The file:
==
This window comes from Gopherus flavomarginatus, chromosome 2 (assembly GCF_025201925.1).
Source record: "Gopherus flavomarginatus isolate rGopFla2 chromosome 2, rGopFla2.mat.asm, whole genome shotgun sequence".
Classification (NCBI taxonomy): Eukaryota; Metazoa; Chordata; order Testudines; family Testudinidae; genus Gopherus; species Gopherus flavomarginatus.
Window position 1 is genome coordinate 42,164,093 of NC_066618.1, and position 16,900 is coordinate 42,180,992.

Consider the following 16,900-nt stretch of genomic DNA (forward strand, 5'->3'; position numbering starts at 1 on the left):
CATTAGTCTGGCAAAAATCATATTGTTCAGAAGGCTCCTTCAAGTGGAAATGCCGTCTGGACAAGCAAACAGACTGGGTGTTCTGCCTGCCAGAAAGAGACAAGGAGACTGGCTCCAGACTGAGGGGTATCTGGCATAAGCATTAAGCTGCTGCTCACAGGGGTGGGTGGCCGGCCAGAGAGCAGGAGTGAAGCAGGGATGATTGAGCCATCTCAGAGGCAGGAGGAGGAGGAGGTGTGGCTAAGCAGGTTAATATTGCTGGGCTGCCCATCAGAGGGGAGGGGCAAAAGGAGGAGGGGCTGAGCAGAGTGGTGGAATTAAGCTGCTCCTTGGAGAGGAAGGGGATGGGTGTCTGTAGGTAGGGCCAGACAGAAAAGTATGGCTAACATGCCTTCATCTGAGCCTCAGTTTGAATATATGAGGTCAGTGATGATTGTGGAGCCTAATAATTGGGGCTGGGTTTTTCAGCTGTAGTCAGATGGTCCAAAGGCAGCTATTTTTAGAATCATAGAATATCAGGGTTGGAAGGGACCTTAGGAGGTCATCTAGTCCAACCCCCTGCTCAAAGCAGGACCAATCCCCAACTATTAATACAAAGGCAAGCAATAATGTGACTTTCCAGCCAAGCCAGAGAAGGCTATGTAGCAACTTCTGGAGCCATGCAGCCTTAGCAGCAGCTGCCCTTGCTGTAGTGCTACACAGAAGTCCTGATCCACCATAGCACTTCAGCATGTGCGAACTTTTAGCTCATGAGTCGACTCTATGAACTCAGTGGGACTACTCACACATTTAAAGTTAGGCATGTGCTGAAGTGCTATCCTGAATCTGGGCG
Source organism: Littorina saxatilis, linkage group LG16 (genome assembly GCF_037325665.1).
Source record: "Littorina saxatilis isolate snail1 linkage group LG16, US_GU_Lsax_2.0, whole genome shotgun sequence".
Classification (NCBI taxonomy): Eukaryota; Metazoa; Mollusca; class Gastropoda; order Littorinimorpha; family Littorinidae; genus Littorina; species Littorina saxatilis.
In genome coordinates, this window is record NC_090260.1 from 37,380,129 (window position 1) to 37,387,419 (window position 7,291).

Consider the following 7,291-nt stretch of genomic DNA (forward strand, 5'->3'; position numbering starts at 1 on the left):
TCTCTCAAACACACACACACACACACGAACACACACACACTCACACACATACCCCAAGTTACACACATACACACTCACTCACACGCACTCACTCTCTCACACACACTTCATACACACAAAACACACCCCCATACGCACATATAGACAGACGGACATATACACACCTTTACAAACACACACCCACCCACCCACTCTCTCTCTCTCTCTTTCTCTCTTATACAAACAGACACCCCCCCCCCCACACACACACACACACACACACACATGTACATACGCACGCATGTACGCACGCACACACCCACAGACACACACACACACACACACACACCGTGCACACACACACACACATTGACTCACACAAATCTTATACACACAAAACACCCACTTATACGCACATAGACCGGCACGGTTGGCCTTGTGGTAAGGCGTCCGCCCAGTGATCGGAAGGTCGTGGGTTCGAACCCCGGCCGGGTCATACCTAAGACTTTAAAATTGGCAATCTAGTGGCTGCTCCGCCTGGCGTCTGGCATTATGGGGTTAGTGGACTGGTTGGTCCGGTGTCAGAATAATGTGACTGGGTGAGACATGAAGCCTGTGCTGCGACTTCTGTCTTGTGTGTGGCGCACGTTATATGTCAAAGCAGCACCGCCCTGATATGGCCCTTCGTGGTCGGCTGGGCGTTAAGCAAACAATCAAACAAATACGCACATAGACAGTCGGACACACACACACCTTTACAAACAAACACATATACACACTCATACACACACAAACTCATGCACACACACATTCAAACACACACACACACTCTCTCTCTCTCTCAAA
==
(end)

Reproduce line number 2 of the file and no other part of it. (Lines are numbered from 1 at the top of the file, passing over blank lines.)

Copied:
Source record: "Gopherus flavomarginatus isolate rGopFla2 chromosome 2, rGopFla2.mat.asm, whole genome shotgun sequence".